He said he had driven more than half the distance before he realized her friend had sent him a text saying she couldn't meet him Thursday. After he called the friend he heard about the arrests.

He is having to rehome three of his dogs because has to move. But he wanted to make sure all found very special homes before parting with them.

His yellow lab was listed on and that's how Nicole Hulbig came to contact him.

"Nikki was looking for a dog like I have," he said. "The reason was there is a disabled veteran in California that was supposed to be getting a service dog from Nikki. She wanted a dog that looked like ours because she was training a dog that looked like ours and that dog wasn't working out because it was too aggressive. She wasn't going to tell him that it was a different dog but try to pass it off as the dog he fell in love with because he only saw pictures."

Blair said she told him the soldier was going to fly to Tennessee from California, train with the dog in July and then fly back with him. That sounded like such a nice story that he was hooked.

"She was very convincing on the phone," he said. "She sounded very sincere."

He said she told him to meet her at the North Henderson Way home between 2 and 3 p.m. Thursday but he found out about the dead dogs about an hour before he would have arrived and took his dog back home.

Woman said she feels scammed

Heather Rousse of Ft. Campbell isn't shy about saying she feels Nicole Hulbig is scamming people. She even started a Facebook page called "RRR Service Dogs and Rescue Scams" that received more than 100 "likes" in a day.

She said Nicole Hulbig offered to train a service dog for her disabled daughter and started a fundraising campaign on to raise $750 for the dog's vet bills, certification and associated costs.

She said Nicole Hulbig evaluated a dog and the Rousse family adopted it but they have only had two classes and the dog still hasn't been spayed or had any medical care. The last class was in March.

The family had hoped the dog would be ready to accompany 4-year-old Kami to kindergarten but now there is no way she'll be ready. Kami has cerebral palsy and problems with her speech and vision. The family had hoped a service dog could help her cope.

"There were a lot of empty promises that were made," Rousse said.

She said her family isn't alone. She knows of other people in Ft.Campbell and Clarksville who Nicole Hulbig was working with.

In each case, Nicole Hulbig would manage the fundraising, although it was usually friends of the families that made donations, Rousse said. And now those people are angry that they haven't gotten the training they were promised, Rousse said. Nor have they received any of the money that was raised.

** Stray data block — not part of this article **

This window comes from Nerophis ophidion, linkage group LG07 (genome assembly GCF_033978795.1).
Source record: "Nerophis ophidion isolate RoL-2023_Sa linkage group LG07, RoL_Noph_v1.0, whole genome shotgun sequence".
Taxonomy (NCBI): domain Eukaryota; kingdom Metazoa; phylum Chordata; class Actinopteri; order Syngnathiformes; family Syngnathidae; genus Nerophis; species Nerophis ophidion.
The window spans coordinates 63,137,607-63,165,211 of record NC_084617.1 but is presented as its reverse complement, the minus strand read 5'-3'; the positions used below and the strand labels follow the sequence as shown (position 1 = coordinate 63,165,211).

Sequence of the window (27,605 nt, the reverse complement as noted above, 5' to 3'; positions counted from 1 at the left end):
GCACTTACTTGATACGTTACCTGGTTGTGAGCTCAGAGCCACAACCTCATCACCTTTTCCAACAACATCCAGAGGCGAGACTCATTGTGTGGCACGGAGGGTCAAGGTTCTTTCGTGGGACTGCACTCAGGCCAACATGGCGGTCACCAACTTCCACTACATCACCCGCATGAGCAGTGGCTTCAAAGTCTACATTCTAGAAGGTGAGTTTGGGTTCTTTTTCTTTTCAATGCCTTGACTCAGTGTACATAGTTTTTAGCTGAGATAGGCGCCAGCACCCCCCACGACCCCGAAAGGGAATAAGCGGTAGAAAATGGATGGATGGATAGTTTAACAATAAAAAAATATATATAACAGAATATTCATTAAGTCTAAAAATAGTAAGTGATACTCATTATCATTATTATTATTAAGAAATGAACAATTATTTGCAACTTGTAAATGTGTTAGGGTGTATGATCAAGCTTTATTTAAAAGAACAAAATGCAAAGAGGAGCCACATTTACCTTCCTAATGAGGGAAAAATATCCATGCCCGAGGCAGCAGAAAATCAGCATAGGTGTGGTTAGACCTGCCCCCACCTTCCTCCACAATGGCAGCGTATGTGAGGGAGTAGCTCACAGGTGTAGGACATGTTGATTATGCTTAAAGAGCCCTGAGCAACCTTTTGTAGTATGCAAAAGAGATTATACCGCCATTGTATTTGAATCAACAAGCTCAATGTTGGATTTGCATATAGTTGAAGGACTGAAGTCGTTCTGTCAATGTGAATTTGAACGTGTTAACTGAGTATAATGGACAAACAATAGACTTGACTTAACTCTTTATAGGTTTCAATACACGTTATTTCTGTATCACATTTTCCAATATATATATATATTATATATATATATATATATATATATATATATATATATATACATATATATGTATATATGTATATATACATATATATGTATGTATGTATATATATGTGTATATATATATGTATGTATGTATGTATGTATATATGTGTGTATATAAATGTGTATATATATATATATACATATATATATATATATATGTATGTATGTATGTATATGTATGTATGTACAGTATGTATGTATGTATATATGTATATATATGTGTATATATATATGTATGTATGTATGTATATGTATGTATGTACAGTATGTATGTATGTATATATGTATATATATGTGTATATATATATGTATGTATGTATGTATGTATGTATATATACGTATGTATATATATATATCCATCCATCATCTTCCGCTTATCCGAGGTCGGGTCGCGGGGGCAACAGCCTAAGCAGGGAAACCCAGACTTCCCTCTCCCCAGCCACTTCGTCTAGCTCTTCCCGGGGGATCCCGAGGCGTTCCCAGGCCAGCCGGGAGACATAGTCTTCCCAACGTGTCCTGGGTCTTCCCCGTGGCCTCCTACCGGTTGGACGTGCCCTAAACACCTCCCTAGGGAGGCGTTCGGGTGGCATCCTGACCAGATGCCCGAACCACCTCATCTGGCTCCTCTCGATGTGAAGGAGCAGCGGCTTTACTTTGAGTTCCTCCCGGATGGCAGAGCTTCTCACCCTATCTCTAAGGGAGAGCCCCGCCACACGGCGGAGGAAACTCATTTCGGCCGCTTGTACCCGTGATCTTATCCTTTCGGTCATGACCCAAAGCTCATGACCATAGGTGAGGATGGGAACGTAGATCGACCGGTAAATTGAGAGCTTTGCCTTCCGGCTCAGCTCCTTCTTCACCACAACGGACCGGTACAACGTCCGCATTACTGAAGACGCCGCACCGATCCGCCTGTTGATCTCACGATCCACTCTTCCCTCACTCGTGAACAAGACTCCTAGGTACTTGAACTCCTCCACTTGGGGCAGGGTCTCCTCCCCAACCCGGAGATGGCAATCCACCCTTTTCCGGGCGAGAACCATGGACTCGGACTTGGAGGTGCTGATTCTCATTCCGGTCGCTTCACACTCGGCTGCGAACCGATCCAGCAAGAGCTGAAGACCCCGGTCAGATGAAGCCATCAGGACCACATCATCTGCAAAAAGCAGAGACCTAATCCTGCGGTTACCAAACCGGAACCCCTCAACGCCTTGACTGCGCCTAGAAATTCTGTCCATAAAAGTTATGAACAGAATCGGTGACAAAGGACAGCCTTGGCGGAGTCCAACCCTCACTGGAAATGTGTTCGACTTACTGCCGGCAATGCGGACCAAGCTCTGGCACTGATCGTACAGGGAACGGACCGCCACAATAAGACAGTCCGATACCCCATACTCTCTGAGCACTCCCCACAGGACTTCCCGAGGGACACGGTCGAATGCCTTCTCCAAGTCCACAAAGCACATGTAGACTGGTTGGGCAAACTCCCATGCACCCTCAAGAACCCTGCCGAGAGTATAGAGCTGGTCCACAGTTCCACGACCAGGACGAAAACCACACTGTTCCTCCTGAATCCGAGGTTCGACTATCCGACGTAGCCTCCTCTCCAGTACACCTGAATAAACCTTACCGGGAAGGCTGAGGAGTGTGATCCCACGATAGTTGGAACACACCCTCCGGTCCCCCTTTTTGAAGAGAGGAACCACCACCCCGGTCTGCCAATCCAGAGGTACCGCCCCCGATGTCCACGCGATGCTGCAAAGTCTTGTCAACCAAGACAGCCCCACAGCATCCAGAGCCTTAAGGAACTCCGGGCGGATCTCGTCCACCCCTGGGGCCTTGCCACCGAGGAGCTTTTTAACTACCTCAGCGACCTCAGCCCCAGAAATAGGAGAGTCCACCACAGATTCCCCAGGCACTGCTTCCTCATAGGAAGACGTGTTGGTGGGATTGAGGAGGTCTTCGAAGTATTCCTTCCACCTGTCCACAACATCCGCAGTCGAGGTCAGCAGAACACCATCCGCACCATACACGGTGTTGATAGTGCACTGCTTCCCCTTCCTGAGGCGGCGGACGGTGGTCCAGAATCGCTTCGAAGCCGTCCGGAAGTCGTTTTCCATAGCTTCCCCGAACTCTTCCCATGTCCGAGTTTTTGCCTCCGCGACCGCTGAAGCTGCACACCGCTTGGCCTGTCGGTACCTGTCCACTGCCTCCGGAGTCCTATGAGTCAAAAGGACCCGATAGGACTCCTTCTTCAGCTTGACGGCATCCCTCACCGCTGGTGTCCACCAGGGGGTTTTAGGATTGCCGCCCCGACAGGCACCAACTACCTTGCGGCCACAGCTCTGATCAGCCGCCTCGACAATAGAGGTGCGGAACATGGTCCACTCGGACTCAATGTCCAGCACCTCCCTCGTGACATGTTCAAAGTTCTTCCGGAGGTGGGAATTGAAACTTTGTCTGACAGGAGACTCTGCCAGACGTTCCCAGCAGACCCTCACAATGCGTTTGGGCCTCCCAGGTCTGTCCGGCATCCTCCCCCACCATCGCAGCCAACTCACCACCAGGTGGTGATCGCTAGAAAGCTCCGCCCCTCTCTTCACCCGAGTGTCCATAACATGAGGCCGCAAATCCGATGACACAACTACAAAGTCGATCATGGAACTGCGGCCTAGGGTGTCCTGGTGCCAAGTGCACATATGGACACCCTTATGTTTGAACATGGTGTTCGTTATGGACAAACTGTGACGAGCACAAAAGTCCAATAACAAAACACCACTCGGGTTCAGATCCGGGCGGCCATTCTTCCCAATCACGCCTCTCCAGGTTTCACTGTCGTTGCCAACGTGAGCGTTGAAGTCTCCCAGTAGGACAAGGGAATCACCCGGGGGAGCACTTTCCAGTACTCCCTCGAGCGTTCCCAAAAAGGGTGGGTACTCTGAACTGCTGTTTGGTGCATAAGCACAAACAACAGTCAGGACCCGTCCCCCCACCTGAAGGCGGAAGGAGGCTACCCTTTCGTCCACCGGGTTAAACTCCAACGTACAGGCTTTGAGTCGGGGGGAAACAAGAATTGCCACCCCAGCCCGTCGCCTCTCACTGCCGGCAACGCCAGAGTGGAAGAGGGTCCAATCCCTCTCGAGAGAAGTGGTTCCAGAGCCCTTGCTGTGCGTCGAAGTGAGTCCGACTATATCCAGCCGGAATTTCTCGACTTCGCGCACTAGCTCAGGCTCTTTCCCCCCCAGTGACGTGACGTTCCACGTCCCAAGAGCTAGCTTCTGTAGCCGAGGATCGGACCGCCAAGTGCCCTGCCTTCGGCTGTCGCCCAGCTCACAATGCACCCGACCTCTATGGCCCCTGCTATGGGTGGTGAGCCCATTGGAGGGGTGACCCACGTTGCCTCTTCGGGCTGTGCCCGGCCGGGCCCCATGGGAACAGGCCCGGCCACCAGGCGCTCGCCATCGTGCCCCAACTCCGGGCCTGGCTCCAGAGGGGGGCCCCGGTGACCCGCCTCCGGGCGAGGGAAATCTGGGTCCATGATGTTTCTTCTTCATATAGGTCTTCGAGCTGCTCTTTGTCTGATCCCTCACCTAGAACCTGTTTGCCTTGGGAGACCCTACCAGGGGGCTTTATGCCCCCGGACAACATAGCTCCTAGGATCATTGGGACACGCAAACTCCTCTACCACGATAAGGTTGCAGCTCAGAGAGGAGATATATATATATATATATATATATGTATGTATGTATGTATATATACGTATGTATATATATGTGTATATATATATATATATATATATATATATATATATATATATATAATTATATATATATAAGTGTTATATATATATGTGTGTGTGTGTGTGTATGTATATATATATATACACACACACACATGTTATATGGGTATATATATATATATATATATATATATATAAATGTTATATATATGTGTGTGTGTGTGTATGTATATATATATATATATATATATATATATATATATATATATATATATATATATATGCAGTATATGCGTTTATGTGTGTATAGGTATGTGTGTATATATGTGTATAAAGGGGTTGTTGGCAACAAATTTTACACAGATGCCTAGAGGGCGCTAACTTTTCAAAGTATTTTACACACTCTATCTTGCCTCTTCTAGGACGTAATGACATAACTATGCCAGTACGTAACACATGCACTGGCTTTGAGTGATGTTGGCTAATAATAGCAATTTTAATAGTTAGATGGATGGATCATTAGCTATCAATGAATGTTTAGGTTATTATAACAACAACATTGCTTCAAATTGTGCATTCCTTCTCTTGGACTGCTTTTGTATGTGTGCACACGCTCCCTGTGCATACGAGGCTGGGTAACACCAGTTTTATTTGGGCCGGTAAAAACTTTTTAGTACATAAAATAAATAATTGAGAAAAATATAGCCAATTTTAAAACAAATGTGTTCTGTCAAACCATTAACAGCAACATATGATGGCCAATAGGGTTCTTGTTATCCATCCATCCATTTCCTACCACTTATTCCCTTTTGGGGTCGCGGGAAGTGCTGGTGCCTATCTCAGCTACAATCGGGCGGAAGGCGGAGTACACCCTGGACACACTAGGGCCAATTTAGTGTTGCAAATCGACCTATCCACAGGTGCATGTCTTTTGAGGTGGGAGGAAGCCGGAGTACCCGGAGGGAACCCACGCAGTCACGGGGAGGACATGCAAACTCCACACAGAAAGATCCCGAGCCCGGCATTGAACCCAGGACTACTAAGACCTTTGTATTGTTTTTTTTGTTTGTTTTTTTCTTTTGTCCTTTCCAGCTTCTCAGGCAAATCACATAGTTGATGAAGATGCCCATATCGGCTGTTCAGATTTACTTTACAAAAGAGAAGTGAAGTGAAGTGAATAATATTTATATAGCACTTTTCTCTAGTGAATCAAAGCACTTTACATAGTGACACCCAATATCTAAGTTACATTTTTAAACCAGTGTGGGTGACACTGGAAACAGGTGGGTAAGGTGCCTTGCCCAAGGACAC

She said the group is working to organize and see what to do next.

Some are even more distraught because they boarded their dogs with Nicole Hulbig and didn't know where they were. Several were headed to Sumner County to check the shelter.

'I can enjoy life now'

Heston Gilbert of Clarksville defended Nicole Hulbig Friday saying she helped him find a service dog and trained him so well that Gilbert's whole life has changed.

He said he was hospitalized a year ago with Post-Traumatic Stress Disorder and a service dog was recommended. He wanted a pit bull and Nicole Hulbig helped him find one to adopt.

In the beginning, Manny's manners weren't very good but after Nicole Hulbig started working with him in November he changed completely.

Now he goes everywhere with Gilbert, lying quietly under restaurant tables, and getting along with his children.

"He alerts and wakes me up from nightmare," he said. "Anywhere I go, the dog goes. That dog is a lifesaver."

He said Nicole Hulbig deserves credit for the work she does for soldiers.

"I hate to see her work thrown aside when there soldiers who have benefited," he said. "She not only trained my dog, she trained me to train my dog... There is something to be said for what she has done. I don't think her husband's mistakes should negate what she has accomplished."

He said he went to the North Henderon Way home many times, as recently as April, and nothing was amiss.

Pleas from Alabama

Erika Putman, community liaison for the Town of Butler, Alabama, said the town is small and works with rescue groups to find homes for the animals that wind up at their small shelter.

She said a number of dogs were transferred to RRR Service Dogs in August and September and she's been trying to get photos of them for months with no success.

"I have personally requested photo updates for our dogs because I don't go buy word updates," she said. "I've requested those directly from Nikki."

She said Nicole Hulbig did not respond.

Now she's one of the many making calls to Sumner County Animal Control and linking with other rescue organizations who are sharing information online.

Nicole Hulbig said there's no reason to worry about animals or money that was put into her care.

She said she'll be in touch with people in time and that the $750 fundraisers for service dogs will be resolved, but it won't happen overnight.

She said she's disappointed with people's response.

"I'm just kind of done with it all," she said.

Rather than concentrating on what to tell them, she's focusing on what to tell the courts, she said.

A court appearance is set for 10:30 a.m. June 12.